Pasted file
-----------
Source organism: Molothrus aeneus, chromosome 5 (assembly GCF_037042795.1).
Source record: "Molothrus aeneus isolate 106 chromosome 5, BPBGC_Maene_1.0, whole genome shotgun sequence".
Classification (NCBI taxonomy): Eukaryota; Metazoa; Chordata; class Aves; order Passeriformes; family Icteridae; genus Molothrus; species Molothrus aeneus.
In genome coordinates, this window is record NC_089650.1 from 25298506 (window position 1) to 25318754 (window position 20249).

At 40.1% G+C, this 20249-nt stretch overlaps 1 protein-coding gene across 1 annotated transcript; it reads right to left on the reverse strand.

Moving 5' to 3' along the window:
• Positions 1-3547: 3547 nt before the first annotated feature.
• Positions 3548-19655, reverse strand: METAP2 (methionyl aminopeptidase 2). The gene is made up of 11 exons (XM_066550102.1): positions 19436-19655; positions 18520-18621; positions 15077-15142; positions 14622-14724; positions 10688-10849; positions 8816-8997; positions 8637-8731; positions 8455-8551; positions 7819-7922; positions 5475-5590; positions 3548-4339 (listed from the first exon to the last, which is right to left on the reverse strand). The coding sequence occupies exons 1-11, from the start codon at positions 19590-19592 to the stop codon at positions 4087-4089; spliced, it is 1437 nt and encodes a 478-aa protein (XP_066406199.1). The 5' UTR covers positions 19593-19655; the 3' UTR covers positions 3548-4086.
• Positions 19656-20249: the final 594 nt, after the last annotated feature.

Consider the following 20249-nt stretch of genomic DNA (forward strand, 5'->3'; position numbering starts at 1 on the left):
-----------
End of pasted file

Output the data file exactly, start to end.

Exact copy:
Source organism: Molothrus aeneus, chromosome 5 (assembly GCF_037042795.1).
Source record: "Molothrus aeneus isolate 106 chromosome 5, BPBGC_Maene_1.0, whole genome shotgun sequence".
Classification (NCBI taxonomy): Eukaryota; Metazoa; Chordata; class Aves; order Passeriformes; family Icteridae; genus Molothrus; species Molothrus aeneus.
In genome coordinates, this window is record NC_089650.1 from 25298506 (window position 1) to 25318754 (window position 20249).

At 40.1% G+C, this 20249-nt stretch overlaps 1 protein-coding gene across 1 annotated transcript; it reads right to left on the reverse strand.

Moving 5' to 3' along the window:
• Positions 1-3547: 3547 nt before the first annotated feature.
• Positions 3548-19655, reverse strand: METAP2 (methionyl aminopeptidase 2). The gene is made up of 11 exons (XM_066550102.1): positions 19436-19655; positions 18520-18621; positions 15077-15142; positions 14622-14724; positions 10688-10849; positions 8816-8997; positions 8637-8731; positions 8455-8551; positions 7819-7922; positions 5475-5590; positions 3548-4339 (listed from the first exon to the last, which is right to left on the reverse strand). The coding sequence occupies exons 1-11, from the start codon at positions 19590-19592 to the stop codon at positions 4087-4089; spliced, it is 1437 nt and encodes a 478-aa protein (XP_066406199.1). The 5' UTR covers positions 19593-19655; the 3' UTR covers positions 3548-4086.
• Positions 19656-20249: the final 594 nt, after the last annotated feature.

Consider the following 20249-nt stretch of genomic DNA (forward strand, 5'->3'; position numbering starts at 1 on the left):